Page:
Graphic by Yiying Zhang
Though it may have been an alien term to most only a month ago, “flattening the curve,” or slowing COVID-19’s spread to a level the healthcare system can handle, became a household name in a matter of weeks, justifying an array of measures including Las Lomas’s present school closure and larger stay-at-home orders.
Few places in the United States are as successful in flattening the curve as the Bay Area, especially outside of Santa Clara County, with one March 30 article going so far as to advise others to “Bend it like the Bay Area.” But just as this message brings optimism, it’s merely based on one statistic – the number of COVID-19 cases – which may be ambiguous, thanks to difficulties in procuring and accessing tests, and because many cases are asymptomatic.
However, measuring deaths because of COVID-19 may be a more reliable indicator, because “most places with established outbreaks in the United States, the sickest patients are getting tested” according to a March 27 article. However, simple extrapolation from death rates are ambiguous too because older populations are more likely to have higher death rates, age must come into consideration. Although the Bay Area’s average age is similar to the national average – as must the possibility of the virus spreading mainly amongst sicker – older subsets of a community, healthcare systems being overwhelmed, and death rates only accounting for older outbreak levels because victims die of COVID-19 in weeks, not days.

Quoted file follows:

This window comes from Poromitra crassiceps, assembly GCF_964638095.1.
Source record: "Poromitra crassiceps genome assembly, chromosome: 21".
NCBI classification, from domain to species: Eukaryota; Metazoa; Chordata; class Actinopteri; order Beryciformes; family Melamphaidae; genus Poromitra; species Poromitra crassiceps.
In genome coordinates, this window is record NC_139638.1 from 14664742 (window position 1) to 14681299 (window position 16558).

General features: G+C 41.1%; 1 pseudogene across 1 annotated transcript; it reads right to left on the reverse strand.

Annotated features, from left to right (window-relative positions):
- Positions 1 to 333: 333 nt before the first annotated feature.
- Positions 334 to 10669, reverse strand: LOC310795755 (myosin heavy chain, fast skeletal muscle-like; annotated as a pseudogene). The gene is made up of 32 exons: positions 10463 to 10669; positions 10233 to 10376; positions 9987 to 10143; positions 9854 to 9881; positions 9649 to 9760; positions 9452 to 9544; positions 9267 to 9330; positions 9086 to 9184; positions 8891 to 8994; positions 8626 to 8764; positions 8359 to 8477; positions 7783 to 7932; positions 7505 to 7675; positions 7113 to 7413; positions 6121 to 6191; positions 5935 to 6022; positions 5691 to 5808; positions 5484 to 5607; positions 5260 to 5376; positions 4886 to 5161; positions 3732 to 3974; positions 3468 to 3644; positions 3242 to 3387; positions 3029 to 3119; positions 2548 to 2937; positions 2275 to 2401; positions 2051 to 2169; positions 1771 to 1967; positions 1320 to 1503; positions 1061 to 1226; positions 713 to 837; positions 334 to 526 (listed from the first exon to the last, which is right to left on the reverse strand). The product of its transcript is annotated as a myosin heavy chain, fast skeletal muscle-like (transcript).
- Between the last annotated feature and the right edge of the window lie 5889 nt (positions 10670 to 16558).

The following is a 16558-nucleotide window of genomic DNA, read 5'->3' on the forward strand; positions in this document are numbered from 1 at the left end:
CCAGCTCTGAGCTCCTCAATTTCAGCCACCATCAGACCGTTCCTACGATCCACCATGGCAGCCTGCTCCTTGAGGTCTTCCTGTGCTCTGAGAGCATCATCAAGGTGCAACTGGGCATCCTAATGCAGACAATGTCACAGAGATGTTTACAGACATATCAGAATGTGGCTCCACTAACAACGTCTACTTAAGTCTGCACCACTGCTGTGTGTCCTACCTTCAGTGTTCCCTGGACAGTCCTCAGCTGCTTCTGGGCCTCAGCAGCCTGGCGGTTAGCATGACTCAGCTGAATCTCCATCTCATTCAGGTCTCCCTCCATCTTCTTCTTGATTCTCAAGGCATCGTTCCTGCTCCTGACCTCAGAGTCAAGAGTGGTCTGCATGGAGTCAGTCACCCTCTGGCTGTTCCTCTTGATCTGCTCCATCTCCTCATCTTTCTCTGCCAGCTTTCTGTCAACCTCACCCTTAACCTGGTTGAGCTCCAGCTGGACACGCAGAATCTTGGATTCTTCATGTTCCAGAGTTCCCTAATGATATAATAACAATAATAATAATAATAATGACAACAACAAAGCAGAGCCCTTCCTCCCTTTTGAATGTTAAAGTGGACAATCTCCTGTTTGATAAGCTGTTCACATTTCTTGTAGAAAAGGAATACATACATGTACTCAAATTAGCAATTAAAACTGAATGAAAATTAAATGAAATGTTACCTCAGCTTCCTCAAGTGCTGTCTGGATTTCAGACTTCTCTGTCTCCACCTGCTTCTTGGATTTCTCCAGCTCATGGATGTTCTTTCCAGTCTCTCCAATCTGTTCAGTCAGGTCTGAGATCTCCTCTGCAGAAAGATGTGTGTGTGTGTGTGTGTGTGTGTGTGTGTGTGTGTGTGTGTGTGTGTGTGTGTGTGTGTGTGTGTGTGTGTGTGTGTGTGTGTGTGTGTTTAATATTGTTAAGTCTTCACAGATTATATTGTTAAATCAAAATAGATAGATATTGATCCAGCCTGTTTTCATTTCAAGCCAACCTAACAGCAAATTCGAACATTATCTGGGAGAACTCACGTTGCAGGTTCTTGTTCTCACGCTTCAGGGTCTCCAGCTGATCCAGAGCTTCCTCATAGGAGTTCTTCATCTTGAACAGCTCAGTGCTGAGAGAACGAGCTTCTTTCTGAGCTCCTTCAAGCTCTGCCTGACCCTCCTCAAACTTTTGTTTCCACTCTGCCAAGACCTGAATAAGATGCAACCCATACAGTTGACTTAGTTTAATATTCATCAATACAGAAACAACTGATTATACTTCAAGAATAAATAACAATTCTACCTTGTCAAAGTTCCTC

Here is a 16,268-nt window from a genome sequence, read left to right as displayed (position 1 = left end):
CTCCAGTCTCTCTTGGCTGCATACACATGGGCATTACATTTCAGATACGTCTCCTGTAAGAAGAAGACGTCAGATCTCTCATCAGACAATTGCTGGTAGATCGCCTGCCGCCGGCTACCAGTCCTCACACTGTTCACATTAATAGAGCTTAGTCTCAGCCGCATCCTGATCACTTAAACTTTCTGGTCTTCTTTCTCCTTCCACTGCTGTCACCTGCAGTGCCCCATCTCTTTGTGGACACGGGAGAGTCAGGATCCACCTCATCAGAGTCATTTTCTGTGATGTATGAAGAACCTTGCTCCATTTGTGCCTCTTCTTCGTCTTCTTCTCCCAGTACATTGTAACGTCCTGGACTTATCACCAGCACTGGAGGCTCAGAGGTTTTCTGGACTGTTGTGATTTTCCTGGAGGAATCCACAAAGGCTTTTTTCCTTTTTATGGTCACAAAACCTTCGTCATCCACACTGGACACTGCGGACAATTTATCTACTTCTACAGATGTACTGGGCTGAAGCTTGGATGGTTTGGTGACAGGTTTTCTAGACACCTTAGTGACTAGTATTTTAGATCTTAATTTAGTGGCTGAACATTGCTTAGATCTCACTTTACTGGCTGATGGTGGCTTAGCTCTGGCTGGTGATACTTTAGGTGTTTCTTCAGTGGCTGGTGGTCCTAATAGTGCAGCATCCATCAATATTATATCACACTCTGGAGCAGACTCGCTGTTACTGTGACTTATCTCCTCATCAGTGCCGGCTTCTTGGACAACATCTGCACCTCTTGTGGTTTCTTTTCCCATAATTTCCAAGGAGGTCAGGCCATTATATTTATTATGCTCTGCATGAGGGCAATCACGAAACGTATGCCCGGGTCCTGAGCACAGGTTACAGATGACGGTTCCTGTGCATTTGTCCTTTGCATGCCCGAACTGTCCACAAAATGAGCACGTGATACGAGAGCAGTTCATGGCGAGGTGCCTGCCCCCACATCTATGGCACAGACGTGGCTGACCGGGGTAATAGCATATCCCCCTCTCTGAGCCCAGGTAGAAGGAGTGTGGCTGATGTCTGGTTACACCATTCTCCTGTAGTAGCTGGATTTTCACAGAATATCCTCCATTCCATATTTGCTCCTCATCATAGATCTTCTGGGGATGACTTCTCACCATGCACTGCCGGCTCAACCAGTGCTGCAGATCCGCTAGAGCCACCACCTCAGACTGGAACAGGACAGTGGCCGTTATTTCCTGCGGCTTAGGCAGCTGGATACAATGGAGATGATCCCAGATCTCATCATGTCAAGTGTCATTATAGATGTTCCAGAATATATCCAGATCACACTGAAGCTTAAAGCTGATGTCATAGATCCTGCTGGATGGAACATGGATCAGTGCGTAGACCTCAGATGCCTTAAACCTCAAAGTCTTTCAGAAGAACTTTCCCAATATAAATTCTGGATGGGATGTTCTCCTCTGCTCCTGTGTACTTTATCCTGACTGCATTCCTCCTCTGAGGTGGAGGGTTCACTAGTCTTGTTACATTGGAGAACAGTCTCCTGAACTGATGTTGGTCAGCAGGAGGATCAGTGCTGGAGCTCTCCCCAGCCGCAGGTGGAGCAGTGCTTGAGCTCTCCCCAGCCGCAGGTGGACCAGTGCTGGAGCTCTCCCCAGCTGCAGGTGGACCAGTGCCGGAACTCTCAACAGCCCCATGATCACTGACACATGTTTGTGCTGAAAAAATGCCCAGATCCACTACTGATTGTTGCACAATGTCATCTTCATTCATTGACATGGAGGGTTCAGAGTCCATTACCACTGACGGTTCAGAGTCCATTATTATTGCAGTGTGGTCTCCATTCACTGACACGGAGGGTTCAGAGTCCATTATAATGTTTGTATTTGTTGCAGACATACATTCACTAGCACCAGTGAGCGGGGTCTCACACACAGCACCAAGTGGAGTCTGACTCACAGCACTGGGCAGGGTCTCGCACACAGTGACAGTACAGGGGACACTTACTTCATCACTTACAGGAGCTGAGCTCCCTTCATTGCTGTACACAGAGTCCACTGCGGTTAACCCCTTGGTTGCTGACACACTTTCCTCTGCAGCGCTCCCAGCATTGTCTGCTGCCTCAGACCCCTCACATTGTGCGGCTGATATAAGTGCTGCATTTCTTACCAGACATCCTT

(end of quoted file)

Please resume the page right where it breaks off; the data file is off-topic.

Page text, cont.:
However, both relevant statistics – death rates and confirmed cases – show all signs of their curves being flattened in the Bay Area, with both “case counts and death tolls continue to rise, they are doing so at much slower rates.” Still, that does not mean that the current orders mandating school closures or shelter-in-place will be lifted anytime soon; if anything, current successes will only inspire confidence that these measures work.